Amphibious group to move to Florida beginning in 2013; carrier plan remains shelved
An amphibious ready group will move its homeport from Virginia to North Florida beginning in late 2013, a move that comes months after funding for an aircraft carrier move to Florida was stricken from the defense bill, following opposition from Virginia lawmakers.
The amphibious transport dock USS New York will leave Naval Station Norfolk for Naval Station Mayport, in Jacksonville, Fla., during the last few months of 2013, Navy officials announced Friday.
The amphibious assault ship USS Iwo Jima and dock landing ship USS Fort McHenry will move in 2014, according to a Navy news release.
The decisions accelerate a timetable laid out in February, when the Navy decided to move the amphibious group to Florida by 2015 after canceling its carrier move plans.
The shift is part of the Navy’s effort to avoid concentrating its East Coast fleet in one place, which officials say makes it more vulnerable to attack.
At any given time, the Hampton Roads, Va., metropolitan area supports more than 100,000 servicemembers and 70 ships, and serves as homeport for all of the fleet’s East Coast-based carriers.
“The move underscores just how important Jacksonville and Naval Station Mayport are to our national defense, and how committed we are to strategic dispersal on the East Coast,” Secretary of the Navy Ray Mabus said in a statement last week.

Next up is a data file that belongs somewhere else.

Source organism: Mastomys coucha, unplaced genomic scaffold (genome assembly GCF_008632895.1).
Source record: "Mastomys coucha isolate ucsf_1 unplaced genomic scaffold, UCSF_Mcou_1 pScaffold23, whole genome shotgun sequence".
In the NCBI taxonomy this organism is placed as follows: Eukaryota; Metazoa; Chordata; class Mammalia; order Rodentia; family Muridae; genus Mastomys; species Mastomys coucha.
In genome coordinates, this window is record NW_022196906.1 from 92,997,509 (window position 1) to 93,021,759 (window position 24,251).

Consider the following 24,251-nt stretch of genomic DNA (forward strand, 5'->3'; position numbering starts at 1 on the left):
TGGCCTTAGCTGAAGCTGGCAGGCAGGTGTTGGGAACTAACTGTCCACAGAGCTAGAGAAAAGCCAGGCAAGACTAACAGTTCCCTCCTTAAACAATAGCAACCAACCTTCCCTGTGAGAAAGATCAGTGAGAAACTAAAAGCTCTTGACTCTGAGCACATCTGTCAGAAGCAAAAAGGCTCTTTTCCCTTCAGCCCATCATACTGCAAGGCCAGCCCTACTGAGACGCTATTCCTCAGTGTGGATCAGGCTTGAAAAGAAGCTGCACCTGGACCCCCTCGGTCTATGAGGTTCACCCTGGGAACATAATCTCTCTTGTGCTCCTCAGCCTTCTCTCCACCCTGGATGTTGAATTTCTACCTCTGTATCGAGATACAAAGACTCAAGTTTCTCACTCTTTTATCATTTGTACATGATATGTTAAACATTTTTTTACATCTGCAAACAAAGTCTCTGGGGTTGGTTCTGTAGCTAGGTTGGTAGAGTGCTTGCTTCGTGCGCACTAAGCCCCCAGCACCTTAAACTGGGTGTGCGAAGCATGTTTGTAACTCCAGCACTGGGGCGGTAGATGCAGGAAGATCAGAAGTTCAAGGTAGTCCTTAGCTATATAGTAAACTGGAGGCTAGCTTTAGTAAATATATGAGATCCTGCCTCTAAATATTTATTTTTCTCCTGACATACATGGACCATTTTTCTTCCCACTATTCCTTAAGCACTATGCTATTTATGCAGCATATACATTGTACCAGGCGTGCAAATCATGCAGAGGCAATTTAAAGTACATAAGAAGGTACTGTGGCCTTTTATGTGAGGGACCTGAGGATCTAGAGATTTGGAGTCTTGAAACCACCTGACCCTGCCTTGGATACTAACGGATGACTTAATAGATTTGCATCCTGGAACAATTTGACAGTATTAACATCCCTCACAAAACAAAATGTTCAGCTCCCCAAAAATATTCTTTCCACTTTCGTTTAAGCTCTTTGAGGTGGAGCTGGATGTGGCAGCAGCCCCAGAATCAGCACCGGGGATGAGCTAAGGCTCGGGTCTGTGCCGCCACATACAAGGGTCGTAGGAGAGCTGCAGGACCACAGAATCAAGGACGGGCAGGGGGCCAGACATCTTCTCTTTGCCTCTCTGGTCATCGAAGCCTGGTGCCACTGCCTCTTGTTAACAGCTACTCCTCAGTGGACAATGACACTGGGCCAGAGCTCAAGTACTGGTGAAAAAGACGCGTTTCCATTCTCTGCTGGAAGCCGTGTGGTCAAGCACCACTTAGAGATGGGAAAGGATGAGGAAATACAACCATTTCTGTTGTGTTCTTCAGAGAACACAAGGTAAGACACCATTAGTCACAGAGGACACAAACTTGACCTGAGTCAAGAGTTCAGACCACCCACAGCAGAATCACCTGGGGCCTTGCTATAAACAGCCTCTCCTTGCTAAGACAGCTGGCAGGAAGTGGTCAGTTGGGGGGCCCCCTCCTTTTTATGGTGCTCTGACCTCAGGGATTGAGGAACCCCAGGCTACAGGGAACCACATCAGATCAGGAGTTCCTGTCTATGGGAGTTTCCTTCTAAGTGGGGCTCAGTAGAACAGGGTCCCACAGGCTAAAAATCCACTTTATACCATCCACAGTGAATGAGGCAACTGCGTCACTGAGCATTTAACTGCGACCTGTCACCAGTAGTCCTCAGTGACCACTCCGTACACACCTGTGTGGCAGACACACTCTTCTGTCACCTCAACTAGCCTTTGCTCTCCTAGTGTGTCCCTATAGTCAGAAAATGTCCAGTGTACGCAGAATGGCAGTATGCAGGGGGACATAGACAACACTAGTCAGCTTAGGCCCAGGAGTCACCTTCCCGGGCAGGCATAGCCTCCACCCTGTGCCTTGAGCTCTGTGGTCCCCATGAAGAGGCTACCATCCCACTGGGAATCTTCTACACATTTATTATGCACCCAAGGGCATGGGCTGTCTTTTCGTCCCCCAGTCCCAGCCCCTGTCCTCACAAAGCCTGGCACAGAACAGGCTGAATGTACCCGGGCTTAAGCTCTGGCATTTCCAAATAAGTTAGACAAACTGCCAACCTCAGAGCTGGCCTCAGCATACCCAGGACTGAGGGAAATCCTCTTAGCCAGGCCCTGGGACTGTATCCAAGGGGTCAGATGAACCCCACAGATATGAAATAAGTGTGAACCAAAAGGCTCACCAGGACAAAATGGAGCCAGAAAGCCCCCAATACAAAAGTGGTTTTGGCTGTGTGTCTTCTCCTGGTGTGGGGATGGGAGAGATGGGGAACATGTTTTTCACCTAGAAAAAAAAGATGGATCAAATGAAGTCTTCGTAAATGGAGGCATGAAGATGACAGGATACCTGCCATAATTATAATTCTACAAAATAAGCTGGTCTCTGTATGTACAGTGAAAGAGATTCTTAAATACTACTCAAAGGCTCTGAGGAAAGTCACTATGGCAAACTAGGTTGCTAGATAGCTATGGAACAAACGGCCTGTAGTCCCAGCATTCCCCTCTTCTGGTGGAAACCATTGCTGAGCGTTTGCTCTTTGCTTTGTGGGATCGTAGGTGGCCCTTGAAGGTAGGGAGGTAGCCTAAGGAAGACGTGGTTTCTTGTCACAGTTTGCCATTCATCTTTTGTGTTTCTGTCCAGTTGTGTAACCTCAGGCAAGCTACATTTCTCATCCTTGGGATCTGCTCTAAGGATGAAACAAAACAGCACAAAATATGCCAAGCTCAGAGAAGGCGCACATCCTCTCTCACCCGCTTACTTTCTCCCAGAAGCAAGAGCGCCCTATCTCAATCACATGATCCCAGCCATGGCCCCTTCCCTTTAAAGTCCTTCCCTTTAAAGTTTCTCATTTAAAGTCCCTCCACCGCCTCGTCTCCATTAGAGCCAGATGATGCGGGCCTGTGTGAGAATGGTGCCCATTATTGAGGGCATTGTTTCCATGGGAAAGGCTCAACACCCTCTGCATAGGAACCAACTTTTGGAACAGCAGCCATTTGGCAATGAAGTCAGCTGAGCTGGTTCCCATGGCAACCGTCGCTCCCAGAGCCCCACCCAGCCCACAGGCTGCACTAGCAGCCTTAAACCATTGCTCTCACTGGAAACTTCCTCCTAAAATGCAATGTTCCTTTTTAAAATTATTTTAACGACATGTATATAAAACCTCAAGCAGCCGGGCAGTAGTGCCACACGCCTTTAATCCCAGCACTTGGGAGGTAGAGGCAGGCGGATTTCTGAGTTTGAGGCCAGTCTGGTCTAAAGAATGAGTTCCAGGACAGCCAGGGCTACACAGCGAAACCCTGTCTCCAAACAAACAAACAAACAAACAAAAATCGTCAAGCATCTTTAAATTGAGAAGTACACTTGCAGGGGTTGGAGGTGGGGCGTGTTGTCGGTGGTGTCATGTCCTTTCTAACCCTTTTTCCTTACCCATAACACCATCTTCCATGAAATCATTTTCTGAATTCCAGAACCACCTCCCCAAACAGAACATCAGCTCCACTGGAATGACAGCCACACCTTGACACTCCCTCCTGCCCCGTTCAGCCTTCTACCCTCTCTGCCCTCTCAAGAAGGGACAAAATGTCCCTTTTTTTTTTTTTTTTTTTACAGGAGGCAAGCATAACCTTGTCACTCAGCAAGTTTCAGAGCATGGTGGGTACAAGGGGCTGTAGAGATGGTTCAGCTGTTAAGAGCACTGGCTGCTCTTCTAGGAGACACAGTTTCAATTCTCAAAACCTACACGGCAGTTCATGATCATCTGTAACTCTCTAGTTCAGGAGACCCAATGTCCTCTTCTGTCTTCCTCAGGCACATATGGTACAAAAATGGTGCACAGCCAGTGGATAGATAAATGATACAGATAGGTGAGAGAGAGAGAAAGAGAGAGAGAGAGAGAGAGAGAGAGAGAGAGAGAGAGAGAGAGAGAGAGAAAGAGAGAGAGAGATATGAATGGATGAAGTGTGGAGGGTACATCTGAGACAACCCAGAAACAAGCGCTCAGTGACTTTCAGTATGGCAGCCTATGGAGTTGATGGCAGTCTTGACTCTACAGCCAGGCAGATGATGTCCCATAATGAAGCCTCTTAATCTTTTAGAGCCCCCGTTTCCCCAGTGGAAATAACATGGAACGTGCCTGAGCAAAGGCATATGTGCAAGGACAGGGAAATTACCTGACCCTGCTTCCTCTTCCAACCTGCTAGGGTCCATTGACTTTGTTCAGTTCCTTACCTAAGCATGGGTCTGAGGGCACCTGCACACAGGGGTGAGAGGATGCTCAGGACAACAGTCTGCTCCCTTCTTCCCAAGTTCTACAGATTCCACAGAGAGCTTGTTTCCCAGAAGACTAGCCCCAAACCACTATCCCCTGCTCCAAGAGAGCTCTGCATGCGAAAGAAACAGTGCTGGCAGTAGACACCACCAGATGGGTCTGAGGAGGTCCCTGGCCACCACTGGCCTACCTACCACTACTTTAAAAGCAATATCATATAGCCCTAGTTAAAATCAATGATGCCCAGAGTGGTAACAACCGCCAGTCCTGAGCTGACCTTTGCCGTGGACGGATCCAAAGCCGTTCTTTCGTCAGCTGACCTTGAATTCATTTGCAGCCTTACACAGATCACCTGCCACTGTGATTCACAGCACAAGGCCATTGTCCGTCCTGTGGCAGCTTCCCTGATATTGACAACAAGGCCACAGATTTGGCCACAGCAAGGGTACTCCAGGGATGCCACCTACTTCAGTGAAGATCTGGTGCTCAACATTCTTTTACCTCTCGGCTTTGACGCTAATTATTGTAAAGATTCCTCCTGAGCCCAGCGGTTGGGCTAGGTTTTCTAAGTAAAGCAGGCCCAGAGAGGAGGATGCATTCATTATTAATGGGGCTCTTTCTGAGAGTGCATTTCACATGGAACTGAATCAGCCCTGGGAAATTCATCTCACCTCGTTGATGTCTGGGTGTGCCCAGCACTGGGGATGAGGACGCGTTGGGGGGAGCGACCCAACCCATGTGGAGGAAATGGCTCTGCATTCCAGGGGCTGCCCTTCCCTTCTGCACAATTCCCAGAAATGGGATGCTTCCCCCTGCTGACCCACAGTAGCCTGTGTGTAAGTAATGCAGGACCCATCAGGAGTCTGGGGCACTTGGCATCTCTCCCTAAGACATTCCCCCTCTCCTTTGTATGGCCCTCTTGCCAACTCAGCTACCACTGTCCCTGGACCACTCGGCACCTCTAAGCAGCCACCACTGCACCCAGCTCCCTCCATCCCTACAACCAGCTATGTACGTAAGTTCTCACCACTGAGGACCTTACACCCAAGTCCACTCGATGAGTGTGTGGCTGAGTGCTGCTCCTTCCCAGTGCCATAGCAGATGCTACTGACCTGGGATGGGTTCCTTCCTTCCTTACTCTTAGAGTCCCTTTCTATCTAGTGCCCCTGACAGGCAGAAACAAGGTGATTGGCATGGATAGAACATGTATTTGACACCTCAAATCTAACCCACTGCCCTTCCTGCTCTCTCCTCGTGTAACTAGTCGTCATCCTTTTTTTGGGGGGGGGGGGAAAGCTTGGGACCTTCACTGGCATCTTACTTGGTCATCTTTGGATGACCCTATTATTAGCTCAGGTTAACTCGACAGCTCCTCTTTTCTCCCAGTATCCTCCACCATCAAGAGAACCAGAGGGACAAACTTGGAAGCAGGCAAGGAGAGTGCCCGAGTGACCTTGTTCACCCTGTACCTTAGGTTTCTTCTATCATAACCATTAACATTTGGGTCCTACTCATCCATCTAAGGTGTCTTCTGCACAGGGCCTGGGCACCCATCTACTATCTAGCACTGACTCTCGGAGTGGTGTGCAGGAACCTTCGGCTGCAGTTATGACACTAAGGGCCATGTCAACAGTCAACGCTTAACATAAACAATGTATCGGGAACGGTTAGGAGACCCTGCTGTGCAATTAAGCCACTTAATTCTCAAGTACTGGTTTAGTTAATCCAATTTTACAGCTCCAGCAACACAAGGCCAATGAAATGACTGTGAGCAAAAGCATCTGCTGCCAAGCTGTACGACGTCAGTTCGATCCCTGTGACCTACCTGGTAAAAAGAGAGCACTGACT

Florida’s congressional delegation has eagerly taken up the Navy’s national security concerns, telling constituents about the added jobs and local spending that thousands of sailors and families bring with them. But Florida lawmakers have not given up on a carrier-driven Mayport expansion that would cost somewhere between $258 million and $537 million, according to opposing government estimates.
“My fight continues for all parts of the Mayport equation, including the future home-porting of a nuclear aircraft carrier, destroyers, patrol craft, and littoral combat ships,” said Rep. Ander Crenshaw, R-Fla., in a statement posted on his website following announcement of the amphibious group’s move.
The Mayport area will gain about 1,900 servicemembers and their families with the amphibious group’s arrival. It’s an economic boon for a place that lost its last carrier in 2007, when the conventionally powered USS John F. Kennedy was decommissioned.
However, it’s far less than the area would gain from a modern nuclear aircraft carrier, which could bring upwards of 5,000 sailors and their families, plus support personnel and civilian contractor jobs.
However, Virginia is also well aware of the economic benefits of home-porting an aircraft carrier.
The Hampton Roads Chamber of Commerce estimated last year that thousands of jobs and hundreds of millions in revenue would be lost if a carrier left. Virginia’s delegation fought the proposed carrier move for more than four years, their arguments eventually bolstered by the carrier move’s uncertain costs and looming cuts in overall defense spending.
The startup costs of converting the existing facilities at Mayport to accommodate a nuclear-powered carrier by 2019 would have run as high as $537 million, according to Navy estimates. A March Government Accountability Office report pegged the startup costs at between $258 million and $356 million.
Rep. Randy Forbes, R-Va., who represents the Hampton Roads area and is chairman of the House Armed Services Readiness Subcommittee, estimated the total costs as high as $1 billion.
“Historic fiscal challenges and the devastating prospect of a trillion dollars in defense cuts have only bolstered our argument that such a move would not just be strategically unnecessary, but also fiscally irresponsible,” Forbes said following the removal of funding for the carrier move in February.